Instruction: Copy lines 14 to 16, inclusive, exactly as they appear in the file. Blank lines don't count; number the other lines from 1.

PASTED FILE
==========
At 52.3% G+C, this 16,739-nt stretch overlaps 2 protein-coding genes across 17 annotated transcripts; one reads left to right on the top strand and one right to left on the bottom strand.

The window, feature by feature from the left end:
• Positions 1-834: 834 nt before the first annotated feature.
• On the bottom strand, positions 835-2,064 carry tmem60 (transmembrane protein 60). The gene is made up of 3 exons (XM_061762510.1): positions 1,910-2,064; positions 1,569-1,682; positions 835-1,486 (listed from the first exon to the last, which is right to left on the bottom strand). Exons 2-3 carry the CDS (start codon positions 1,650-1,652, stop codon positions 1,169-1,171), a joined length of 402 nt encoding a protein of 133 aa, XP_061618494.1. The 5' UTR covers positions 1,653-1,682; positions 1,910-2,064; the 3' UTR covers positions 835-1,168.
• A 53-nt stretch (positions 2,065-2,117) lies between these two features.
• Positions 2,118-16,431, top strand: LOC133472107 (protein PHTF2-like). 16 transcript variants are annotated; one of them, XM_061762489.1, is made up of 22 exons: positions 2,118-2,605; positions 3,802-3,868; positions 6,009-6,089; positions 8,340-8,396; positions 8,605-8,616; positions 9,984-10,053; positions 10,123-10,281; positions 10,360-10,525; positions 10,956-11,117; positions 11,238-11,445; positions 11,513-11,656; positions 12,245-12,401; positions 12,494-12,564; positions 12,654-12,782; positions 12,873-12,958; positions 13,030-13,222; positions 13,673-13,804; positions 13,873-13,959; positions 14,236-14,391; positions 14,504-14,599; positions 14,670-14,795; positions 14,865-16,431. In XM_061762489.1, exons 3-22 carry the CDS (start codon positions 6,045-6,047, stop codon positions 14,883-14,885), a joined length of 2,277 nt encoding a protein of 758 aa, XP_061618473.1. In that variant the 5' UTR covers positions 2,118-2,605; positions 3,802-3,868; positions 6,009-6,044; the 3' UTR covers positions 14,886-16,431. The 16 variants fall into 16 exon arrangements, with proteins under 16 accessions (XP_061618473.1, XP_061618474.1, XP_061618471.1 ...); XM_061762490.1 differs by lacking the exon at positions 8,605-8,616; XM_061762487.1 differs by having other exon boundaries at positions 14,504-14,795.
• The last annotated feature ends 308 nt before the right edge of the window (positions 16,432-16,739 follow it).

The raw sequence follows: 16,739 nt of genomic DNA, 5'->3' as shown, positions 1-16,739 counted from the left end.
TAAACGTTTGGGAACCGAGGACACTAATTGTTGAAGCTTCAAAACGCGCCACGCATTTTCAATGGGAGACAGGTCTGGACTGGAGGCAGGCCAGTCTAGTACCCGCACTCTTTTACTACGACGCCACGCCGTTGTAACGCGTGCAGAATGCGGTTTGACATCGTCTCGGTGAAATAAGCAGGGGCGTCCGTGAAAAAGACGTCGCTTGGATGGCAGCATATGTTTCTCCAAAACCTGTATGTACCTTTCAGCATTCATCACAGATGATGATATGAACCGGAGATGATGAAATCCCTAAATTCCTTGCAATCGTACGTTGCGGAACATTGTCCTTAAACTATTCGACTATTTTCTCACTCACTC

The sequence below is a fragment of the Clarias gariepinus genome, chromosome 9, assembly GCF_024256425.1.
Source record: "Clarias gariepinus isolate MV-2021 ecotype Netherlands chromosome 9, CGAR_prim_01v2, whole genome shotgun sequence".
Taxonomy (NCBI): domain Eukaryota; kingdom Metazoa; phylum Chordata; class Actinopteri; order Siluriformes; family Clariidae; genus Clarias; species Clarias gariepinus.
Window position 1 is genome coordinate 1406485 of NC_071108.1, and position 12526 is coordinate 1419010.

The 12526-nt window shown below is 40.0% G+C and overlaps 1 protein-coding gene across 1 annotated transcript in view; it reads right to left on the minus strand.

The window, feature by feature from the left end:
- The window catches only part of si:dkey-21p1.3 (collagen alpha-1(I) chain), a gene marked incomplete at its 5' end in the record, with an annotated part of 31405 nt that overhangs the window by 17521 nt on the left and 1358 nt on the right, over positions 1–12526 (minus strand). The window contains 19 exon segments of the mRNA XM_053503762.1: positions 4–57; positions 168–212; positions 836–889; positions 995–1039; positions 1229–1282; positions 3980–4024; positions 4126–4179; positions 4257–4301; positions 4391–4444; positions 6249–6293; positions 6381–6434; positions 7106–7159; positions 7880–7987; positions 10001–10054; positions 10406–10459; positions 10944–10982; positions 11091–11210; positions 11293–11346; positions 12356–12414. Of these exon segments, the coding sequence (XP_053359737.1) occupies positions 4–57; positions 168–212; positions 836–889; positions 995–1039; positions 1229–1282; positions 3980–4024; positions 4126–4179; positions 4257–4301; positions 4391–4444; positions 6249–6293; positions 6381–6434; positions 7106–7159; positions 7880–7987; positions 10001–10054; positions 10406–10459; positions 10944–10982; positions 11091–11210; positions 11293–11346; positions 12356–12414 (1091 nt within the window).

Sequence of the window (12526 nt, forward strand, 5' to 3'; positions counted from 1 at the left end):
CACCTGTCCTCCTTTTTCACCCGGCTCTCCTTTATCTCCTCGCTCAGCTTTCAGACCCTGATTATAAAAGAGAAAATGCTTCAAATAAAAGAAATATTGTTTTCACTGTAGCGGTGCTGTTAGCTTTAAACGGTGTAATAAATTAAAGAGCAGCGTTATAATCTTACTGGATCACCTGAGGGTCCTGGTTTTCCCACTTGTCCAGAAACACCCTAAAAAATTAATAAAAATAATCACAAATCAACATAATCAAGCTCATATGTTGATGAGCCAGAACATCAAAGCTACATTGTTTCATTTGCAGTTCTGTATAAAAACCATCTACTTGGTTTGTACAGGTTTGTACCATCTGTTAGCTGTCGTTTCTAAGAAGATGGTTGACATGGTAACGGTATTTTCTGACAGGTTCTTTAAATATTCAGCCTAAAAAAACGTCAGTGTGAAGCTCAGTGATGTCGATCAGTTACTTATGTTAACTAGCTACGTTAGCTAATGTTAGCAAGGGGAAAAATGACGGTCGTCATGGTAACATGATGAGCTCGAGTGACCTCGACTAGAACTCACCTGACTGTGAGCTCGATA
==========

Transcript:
The 12526-nt window shown below is 40.0% G+C and overlaps 1 protein-coding gene across 1 annotated transcript in view; it reads right to left on the minus strand.

The window, feature by feature from the left end:
- The window catches only part of si:dkey-21p1.3 (collagen alpha-1(I) chain), a gene marked incomplete at its 5' end in the record, with an annotated part of 31405 nt that overhangs the window by 17521 nt on the left and 1358 nt on the right, over positions 1–12526 (minus strand). The window contains 19 exon segments of the mRNA XM_053503762.1: positions 4–57; positions 168–212; positions 836–889; positions 995–1039; positions 1229–1282; positions 3980–4024; positions 4126–4179; positions 4257–4301; positions 4391–4444; positions 6249–6293; positions 6381–6434; positions 7106–7159; positions 7880–7987; positions 10001–10054; positions 10406–10459; positions 10944–10982; positions 11091–11210; positions 11293–11346; positions 12356–12414. Of these exon segments, the coding sequence (XP_053359737.1) occupies positions 4–57; positions 168–212; positions 836–889; positions 995–1039; positions 1229–1282; positions 3980–4024; positions 4126–4179; positions 4257–4301; positions 4391–4444; positions 6249–6293; positions 6381–6434; positions 7106–7159; positions 7880–7987; positions 10001–10054; positions 10406–10459; positions 10944–10982; positions 11091–11210; positions 11293–11346; positions 12356–12414 (1091 nt within the window).